After hours of haggling you can unwind in the oldest Turkish bath in town, the 300 year old Cagaloglu. Enter through a simple door on the outside and you’re suddenly in another world. A huge marble wonderland where the baths and massage are nothing like the spa back home. And the adjoining restaurant with its blazing fireplace in winter and little open-air garden in the warmer months, serves some of the best, most authentic cuisine in the city.

As for the most breathtaking site of all, there is simply no way to prepare you for this incredible experience. Again, not a hint of what lays before you is evident at the entrance. An ordinary door leads to a narrow staircase that goes down, down, down, deep below the street above. And then, you see it; the spectacle of the Basilica Cistern. Built thousands of years ago as a water catchement for the city, its 322 soaring pillars stun your senses with an other-worldly vista that will stick in your memory forever. This ancient cistern, the exotic Spice Market – with its aromas, halvah, budget caviar and saffron threads – and the backgammon cafes and parks are just more reasons why Sultanahmet delights even the most jaded traveler at every turn.

But for those who won’t be happy until they’ve seen the city’s modern side, simply take ferry or taxi across the Golden Horn to Beyoglu, the hip and trendy quarter. Here at its center is Taksim – a vast, bustling square from which everything radiates. A short walk away are all the glitzy international hotels, endless world-class designer shops, a proliferation of cafes, clubs and jazz bars and the car-free pedestrian-crammed shopping street known as Istiklal Caddesi. At its end is the legendary old Pera Palace Hotel. Built over a hundred years ago to cater to the glitterati who traveled into town on the original Orient Express, nothing really has changed since. The chandeliers and wonderful elevator are all original, and the bar is still packed most nights. After sipping your raki, you might ask to see the suite of Agatha Christie, just one of the numerous notables who have slumbered between the sheets of this grand old inn.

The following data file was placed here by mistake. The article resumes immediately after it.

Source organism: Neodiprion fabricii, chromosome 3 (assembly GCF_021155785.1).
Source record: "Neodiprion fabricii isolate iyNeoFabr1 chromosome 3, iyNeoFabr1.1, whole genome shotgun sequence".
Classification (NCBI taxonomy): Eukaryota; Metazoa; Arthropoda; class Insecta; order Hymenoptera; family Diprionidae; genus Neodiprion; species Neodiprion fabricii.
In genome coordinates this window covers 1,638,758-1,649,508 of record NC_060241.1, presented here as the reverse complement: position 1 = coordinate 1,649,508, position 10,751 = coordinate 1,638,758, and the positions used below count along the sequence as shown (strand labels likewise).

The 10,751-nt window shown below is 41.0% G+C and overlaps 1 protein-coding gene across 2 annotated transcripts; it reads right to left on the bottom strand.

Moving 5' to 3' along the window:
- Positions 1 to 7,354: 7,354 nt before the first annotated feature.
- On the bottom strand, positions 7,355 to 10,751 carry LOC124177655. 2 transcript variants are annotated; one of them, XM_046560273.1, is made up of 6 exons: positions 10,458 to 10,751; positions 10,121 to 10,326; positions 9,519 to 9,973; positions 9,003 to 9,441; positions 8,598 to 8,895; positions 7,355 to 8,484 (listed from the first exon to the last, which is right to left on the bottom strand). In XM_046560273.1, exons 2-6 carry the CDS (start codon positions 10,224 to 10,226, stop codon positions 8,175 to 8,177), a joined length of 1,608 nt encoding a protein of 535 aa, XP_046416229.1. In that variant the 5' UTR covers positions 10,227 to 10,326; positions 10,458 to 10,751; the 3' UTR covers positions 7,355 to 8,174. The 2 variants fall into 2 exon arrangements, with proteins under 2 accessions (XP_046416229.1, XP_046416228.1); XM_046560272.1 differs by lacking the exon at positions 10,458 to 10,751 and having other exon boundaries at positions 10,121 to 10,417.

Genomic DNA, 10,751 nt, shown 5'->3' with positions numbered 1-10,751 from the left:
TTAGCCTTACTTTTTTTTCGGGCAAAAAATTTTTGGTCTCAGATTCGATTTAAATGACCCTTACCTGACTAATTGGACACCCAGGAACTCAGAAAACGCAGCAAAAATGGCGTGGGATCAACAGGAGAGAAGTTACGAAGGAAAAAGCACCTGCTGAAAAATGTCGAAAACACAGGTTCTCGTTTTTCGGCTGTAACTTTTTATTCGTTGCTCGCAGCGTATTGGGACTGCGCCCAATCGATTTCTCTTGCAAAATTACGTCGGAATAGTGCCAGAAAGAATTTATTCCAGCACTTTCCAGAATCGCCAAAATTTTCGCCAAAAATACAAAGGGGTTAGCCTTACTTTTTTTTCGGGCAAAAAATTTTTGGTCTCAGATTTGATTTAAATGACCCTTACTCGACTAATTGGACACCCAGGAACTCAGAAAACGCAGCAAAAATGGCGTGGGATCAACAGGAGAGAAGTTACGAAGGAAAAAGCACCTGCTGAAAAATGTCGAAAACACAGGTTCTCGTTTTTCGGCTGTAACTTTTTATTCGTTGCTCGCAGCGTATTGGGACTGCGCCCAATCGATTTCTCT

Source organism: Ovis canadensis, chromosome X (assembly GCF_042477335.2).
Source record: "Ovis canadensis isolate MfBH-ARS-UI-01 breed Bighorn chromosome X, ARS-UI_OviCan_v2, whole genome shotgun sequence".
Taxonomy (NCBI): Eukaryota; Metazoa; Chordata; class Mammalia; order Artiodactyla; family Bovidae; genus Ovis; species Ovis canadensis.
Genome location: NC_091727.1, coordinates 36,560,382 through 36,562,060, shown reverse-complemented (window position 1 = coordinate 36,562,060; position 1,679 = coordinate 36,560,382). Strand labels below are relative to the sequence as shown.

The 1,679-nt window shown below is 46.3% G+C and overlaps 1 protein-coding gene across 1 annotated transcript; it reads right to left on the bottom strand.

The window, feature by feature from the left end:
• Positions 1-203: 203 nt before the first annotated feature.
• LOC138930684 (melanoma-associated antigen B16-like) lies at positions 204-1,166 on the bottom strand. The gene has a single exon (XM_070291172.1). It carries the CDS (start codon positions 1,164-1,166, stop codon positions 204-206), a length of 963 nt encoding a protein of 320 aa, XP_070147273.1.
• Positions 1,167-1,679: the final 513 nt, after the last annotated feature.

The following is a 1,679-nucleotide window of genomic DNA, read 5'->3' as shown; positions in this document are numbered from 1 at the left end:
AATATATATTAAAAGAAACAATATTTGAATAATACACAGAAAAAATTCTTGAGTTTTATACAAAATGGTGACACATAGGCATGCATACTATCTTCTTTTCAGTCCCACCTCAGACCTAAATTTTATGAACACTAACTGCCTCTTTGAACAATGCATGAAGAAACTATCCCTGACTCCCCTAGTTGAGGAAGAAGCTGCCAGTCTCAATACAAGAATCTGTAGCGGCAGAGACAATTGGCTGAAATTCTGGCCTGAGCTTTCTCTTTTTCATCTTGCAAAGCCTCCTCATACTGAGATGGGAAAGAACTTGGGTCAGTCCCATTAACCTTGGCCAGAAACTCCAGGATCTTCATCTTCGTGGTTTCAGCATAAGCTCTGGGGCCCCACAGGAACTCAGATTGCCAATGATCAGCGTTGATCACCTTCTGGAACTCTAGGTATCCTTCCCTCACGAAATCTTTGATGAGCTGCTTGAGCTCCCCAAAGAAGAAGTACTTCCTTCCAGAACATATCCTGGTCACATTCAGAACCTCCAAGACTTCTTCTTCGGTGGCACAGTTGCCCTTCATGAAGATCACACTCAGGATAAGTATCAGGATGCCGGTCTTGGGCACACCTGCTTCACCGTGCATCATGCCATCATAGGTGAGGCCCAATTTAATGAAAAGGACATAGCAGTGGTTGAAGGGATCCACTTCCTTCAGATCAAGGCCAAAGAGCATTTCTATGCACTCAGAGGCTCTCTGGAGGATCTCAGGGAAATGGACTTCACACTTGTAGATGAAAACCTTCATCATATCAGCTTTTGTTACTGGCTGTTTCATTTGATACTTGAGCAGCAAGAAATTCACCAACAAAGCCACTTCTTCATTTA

Off in the nearby warren of side streets, in what were formerly warehouses and small factories, is the newly gentrified Cukurcuma, with its intimate cafes, local design shops, antique stores and home furnishing showrooms.

Of course, you can’t say you’ve been to Istanbul without a boat ride up the Bosphorus, sailing past original wooden waterside villas known as yalis, homes to the wealthier inhabitants, old mosques, a palace or two, charming villages and local markets. Get off in Bebek for an excellent seafood meal served in one of the boats permanently tied to the dock. We were only in Istanbul for 6 days. So this is just a tiny taste of what to expect in this marvelous city on the sea. I advise you to make the trip yourself and discover your own finds and make your own memories.

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Where to stay

The old world charming Sultanahmet Palace Hotel Directly across from the Blue Mosque. Good value for the money.

The chic & stylish Four Seasons just down the street. Ensconced in an old prison Very chic and pricier than most.

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Where to eat

The stunning Sarnic, in yet another thousand year old cistern Lit by candles and fireplace...a treasure in Sultanahmet

The intimate & trendy Caffe Della Suda in Beyoglu

Any of the string of delightfully local cafes in Mis Sok, off the Istiklal Caddesi in Beyoglu near the Pera Palace